Thursday, July 25, 2013

From the beginning He made them

In the midst of contemplating how the immensely popular practise of self-submission to the-creator-and-destroyer basically fails to be a religion (at least under its presently-immensely-popular superstitious self-opposition to anything like reason), this in the midst of a f™ discussion confusing the relation between Man and reason in this immensely popular &.c. with, the relation between Men and Women in the same, and in other parts of the world; in the midst of all this, I say, the word came to me (not a new word, rather one you've heard every Easter Vigil)
And it shall be a lamb without blemish, a male, of one year: according to which rite also you shall take a kid.
You see, I'd been casting about in my memory to see if I couldn't recall if there were any sense in which attempting to apply the Sacrament of Holy Orders in any degree to nonstandard matter would be a violence to the nature of that matter. I don't think I found a real case for that conjecture, but never mind.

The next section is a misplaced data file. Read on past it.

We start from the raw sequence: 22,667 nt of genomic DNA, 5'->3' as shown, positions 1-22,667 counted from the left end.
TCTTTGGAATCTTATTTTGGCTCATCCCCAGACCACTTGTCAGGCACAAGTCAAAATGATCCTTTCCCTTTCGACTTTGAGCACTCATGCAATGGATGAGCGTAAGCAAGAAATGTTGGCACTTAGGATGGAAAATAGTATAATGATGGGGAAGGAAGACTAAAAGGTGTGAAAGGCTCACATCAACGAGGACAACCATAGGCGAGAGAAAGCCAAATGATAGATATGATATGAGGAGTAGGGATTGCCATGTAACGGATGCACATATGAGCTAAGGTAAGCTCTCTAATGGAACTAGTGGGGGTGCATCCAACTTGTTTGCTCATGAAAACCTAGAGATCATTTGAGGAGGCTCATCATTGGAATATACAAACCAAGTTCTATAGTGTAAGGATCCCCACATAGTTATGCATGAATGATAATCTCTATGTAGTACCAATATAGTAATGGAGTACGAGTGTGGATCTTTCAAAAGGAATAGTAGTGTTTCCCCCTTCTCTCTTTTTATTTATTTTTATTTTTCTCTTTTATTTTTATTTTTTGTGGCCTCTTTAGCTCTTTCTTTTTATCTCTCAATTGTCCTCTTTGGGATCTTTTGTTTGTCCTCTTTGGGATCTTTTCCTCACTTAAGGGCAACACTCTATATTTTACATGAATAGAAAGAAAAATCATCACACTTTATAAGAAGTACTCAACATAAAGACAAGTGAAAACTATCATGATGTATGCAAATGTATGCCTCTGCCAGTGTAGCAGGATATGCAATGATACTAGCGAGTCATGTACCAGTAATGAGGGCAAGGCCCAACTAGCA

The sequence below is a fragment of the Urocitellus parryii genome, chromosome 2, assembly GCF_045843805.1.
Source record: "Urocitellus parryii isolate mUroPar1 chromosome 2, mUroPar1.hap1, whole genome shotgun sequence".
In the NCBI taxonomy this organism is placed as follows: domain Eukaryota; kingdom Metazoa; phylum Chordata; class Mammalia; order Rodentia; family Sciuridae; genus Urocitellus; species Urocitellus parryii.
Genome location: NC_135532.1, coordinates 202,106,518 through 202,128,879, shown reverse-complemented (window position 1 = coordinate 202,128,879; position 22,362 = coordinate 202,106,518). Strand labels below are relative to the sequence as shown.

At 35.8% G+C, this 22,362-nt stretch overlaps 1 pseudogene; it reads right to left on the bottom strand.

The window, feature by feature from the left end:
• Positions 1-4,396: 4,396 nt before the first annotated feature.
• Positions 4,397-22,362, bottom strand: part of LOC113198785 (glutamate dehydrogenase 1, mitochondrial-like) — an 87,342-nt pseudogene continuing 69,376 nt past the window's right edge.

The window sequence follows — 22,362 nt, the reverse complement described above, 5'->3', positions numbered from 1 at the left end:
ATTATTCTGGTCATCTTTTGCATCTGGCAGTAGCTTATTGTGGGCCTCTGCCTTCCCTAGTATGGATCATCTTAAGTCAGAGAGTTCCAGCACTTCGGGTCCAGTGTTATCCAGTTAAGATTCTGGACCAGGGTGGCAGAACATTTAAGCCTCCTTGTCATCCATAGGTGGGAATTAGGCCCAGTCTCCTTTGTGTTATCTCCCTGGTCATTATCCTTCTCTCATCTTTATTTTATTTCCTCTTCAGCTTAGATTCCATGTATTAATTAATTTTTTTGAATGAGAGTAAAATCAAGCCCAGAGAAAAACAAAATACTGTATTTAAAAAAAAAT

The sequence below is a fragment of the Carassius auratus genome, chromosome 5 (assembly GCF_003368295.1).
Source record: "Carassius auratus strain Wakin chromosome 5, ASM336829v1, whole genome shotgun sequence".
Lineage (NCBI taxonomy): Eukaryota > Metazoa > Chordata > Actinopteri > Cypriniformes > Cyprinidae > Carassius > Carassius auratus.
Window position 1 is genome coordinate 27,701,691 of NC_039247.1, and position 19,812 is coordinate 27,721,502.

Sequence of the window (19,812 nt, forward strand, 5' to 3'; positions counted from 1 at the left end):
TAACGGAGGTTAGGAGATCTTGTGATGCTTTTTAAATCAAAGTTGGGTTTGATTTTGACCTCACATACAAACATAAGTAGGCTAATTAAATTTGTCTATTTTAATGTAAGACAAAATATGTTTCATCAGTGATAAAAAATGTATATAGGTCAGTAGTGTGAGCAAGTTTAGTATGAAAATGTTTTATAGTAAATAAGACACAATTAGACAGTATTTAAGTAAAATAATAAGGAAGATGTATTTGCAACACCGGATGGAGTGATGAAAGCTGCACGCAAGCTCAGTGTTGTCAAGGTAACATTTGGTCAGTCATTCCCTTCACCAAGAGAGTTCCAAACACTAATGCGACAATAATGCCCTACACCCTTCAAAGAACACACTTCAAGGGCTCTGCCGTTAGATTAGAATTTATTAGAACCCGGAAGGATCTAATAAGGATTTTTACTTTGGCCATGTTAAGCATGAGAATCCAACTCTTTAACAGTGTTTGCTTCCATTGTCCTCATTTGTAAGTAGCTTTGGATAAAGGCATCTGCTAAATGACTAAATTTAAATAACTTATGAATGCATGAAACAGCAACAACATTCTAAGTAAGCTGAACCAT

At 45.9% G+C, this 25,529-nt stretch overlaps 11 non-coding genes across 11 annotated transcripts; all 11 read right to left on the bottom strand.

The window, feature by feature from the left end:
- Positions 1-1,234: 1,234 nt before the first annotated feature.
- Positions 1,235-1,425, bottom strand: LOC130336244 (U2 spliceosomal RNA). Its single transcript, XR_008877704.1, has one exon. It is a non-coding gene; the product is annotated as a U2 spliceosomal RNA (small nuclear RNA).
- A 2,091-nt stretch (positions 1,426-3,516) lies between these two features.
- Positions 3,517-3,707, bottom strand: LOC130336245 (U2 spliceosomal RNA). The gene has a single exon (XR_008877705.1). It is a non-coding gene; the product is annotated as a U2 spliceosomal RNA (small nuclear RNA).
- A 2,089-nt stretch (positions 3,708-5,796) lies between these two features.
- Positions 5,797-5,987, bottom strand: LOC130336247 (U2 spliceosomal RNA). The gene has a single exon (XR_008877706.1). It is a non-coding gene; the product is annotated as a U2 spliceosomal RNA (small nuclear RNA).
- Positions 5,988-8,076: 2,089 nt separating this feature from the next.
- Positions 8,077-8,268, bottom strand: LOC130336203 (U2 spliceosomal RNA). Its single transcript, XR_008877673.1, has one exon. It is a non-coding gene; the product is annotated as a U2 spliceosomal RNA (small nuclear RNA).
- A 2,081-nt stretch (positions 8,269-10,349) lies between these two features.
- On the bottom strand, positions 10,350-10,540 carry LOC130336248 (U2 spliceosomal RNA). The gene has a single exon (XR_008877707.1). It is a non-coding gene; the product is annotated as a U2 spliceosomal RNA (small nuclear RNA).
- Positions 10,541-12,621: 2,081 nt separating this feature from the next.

It isn't that female beasts were never used in sacrifice — peace offerings could be male or female, sin offerings for individual common folk seem to have been female, and a ewe was required for the cleansing of a leper (though I can't tell, in the ritual described, when if ever that ewe is killed) — but definitely they mean different things, and the male and female sacrifices are not generally interchangeable, or He wouldn't have bothered to be specific.

Come now to the New Covenant. The Sacrifice par excellence is also our passover. The Priest of our passover is also the Victim, and so it is with its daily re-presentation. The Lord has said that the passover victim is a male, even before the transposition of Levi for the Firstborn. I really don't want to be about "proof-texting" as it is called, I'm all about the poetry; but there it is. If the priest is the victim, and the sacrifice is the passover, then the victim must be a male, and so therefore must the priest be as well.

2 comments:

Lisa Salazar said...

"I'm all about the poetry"

The poetry is what typically actually exists because we live in a time when the concrete is mistaken for allegory, and the allegory is mistaken for the concrete.

Belfry Bat said...

... just to be clear, is that Lisa or Lovet?

"what [] actually exists," this puzzles me, but maybe the rest will help; then, allegory in what is taken for concrete where? In scripture? I suppose this is certainly a popular mode of scriptural misreading, and has been for a while; but it surely extends beyond scripture to the world of experience as well. Steven Kelmeyer, for instance, tells of how discovering the poetry of one thing led him to a kind of conversion... there's a story I should go re-read if I can find it!

But ... what did you mean? (Poetically or concretely)

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